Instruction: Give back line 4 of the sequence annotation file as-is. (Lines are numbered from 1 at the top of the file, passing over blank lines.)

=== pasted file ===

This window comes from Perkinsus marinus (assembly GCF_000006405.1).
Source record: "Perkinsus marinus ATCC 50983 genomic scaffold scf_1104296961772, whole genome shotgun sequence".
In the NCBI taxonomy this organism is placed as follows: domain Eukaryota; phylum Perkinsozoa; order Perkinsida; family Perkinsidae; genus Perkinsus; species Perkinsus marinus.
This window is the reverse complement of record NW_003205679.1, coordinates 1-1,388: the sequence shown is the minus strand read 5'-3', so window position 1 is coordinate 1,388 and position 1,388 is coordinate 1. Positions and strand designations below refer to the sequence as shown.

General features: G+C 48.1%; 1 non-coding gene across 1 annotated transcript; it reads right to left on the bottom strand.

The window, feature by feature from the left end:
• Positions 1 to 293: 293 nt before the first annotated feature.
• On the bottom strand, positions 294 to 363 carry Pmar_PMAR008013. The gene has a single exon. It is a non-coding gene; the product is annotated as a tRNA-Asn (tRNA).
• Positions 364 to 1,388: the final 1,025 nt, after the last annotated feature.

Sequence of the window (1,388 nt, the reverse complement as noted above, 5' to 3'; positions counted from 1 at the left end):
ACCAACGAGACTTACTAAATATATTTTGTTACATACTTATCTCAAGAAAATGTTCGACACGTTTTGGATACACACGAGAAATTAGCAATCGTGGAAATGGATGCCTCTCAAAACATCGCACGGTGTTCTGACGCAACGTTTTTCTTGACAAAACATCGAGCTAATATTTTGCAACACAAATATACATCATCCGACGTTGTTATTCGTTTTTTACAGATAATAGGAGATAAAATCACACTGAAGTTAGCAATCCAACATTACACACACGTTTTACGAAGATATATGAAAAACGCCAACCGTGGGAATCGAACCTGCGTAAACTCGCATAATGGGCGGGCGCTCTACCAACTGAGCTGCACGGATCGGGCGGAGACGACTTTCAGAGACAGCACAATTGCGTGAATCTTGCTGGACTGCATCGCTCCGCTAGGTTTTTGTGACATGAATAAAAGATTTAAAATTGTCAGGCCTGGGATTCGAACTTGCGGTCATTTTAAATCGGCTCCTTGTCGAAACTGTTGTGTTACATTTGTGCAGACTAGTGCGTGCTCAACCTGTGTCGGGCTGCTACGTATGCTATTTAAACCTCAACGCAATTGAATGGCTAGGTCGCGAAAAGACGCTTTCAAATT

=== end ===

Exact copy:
This window is the reverse complement of record NW_003205679.1, coordinates 1-1,388: the sequence shown is the minus strand read 5'-3', so window position 1 is coordinate 1,388 and position 1,388 is coordinate 1. Positions and strand designations below refer to the sequence as shown.